Associated prime

In abstract algebra, an associated prime of a module M over a ring R is a type of prime ideal of R that arises as an annihilator of a (prime) submodule of M. The set of associated primes is usually denoted by .

In commutative algebra, associated primes are linked to the Lasker-Noether primary decomposition of ideals in commutative Noetherian rings. Specifically, if an ideal J is decomposed as a finite intersection of primary ideals, the radicals of these primary ideals are prime ideals, and this set of prime ideals coincides with .[1] Also linked with the concept of "associated primes" of the ideal are the notions of isolated primes and embedded primes.


A nonzero R module N is called a prime module if the annihilator for any nonzero submodule N' of N. For a prime module N, is a prime ideal in R.[2]

An associated prime of an R module M is an ideal of the form where N is a prime submodule of M. In commutative algebra the usual definition is different, but equivalent:[3] if R is commutative, an associated prime P of M is a prime ideal of the form for a nonzero element m of M or equivalently is isomorphic to a submodule of M.

In a commutative ring R, minimal elements in (with respect to the set-theoretic inclusion) are called isolated primes while the rest of the associated primes (i.e., those properly containing associated primes) are called embedded primes.

A module is called coprimary if xm = 0 for some nonzero m  M implies xnM = 0 for some positive integer n. A nonzero finitely generated module M over a commutative Noetherian ring is coprimary if and only if it has exactly one associated prime. A submodule N of M is called P-primary if is coprimary with P. An ideal I is a P-primary ideal if and only if ; thus, the notion is a generalization of a primary ideal.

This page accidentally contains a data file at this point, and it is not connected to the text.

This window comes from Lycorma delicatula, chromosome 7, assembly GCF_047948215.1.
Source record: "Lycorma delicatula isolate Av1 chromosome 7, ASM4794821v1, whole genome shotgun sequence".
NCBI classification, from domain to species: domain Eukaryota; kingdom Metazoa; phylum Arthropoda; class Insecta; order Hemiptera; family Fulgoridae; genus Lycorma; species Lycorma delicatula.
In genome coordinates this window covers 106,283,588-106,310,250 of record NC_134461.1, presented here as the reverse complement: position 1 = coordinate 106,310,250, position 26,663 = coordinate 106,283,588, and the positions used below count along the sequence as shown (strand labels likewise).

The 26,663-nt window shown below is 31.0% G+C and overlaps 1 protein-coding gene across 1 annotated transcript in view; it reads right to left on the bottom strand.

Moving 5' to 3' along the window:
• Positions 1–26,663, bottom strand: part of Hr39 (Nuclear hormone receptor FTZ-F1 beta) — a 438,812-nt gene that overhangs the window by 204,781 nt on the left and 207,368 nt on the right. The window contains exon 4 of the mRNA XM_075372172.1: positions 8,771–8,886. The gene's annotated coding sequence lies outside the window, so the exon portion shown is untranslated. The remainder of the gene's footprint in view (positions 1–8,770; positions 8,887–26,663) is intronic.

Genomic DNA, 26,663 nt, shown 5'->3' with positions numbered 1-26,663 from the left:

Most of these properties and assertions are given in (Lam 2001) starting on page 86.

The following properties all refer to a commutative Noetherian ring R:

such that each quotient Mi/Mi−1 is isomorphic to R/Pi for some prime ideals Pi. Moreover every associated prime of M occurs among the set of primes Pi. (In general not all the ideals Pi are associated primes of M.)



  1. Lam 1999, p. 117, Ex 40B.
  2. Lam 1999, p. 85.
  3. Lam 1999, p. 86.
  4. Matsumura 1970, 7.C Lemma
  5. Cohn, P. M. (2003), Basic Algebra, Springer, Exercise 10.9.7, p. 391, ISBN 9780857294289.
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